The Securities and Exchange Commission (SEC) plans to return to a policy, requiring companies to admit wrongdoing to settle certain enforcement actions, according to the SEC Division of Enforcement Director Gurbir Grewal.
Grewal, speaking at the Practising Law Institute’s October 13 SEC Speaks conference, said the agency will require “admissions in cases ‘where heightened accountability and acceptance of responsibility are in the public interest.’”
Grewal told attendees that “[w]hen it comes to accountability, few things rival the magnitude of wrongdoers admitting that they broke the law. Admissions, given their attention-getting nature, also serve as a clarion call to other market participants to stamp out and self-report the misconduct, to the extent it’s occurring in their firm.”
Grewal’s remarks signal a return to the policy instituted under former SEC Chair Mary Jo White in 2013. Before White’s tenure, the SEC’s “traditional neither admit nor deny approach” allowed a defendant “to be found guilty of criminal conduct and, at the same time, settle parallel SEC charges while neither admitting nor denying civil liability.”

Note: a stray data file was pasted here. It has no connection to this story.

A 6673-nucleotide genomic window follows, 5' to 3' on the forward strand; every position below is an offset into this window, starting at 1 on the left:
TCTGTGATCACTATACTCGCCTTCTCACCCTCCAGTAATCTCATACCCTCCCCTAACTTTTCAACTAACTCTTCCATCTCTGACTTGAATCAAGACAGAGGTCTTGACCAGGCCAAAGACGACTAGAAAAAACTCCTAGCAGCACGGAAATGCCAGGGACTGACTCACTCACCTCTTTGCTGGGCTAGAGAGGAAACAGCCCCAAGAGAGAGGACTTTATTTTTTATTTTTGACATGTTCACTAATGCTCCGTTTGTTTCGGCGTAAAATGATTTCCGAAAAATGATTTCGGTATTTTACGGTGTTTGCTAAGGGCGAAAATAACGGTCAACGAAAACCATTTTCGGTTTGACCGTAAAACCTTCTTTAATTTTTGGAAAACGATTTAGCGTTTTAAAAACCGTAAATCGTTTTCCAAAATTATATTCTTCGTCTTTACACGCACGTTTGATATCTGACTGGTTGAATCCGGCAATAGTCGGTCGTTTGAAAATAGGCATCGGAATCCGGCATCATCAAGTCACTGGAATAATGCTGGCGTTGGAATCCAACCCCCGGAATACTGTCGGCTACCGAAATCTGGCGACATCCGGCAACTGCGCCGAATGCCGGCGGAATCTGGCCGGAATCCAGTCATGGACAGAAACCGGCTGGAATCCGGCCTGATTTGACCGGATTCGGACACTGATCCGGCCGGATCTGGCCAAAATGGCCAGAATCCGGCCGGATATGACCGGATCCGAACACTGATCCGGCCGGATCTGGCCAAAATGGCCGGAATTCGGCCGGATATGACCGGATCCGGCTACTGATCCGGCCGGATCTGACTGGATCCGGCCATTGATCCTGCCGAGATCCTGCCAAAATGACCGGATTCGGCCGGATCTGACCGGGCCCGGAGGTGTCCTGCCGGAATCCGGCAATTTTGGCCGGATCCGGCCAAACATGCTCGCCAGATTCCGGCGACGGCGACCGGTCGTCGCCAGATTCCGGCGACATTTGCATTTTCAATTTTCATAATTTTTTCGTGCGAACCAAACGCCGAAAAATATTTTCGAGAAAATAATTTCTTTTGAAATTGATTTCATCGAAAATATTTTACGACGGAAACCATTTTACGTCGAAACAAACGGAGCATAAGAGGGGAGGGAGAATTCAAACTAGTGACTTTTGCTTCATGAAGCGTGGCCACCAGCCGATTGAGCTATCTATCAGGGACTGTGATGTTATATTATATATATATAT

In 2012, the SEC began requiring admissions of wrongdoing in cases “involving parallel criminal convictions” or non-prosecution or deferred prosecution agreements “that include[d] admissions or acknowledgments of criminal misconduct.” The following year, the SEC expanded the policy to encompass cases that did not necessarily include accompanying criminal prosecutions. Those included:
- Cases where a large number of investors have been harmed or the conduct was otherwise egregious.
- Cases where the conduct posed a significant risk to the market or investors.
- Cases where admissions would aid investors deciding whether to deal with a particular party in the future.
- Cases where reciting unambiguous facts would send an important message to the market about a particular case.
At the conclusion of White’s tenure, former SEC Chair Jay Clayton and the co-directors of the Division of Enforcement reverted back to the “traditional” approach. The shift resulted in a decrease of admissions of guilt in SEC enforcement actions.
Requiring more defendants to admit wrongdoing to settle may have additional consequences for the SEC’s enforcement program. Crucially, those admissions can serve to strengthen claims made by plaintiffs in concurrent civil litigation. The policy could lead to an increase in litigation should defendants prefer to fight their actions in court rather than admit guilt as part of a settlement agreement.
If you have any questions relating to SEC enforcement actions, your company’s policies and procedures, whether certain transactions are permissible, or otherwise relating to the above alert, please do not hesitate to reach out to Troutman Pepper’s Securities Investigations and Enforcement team for guidance.
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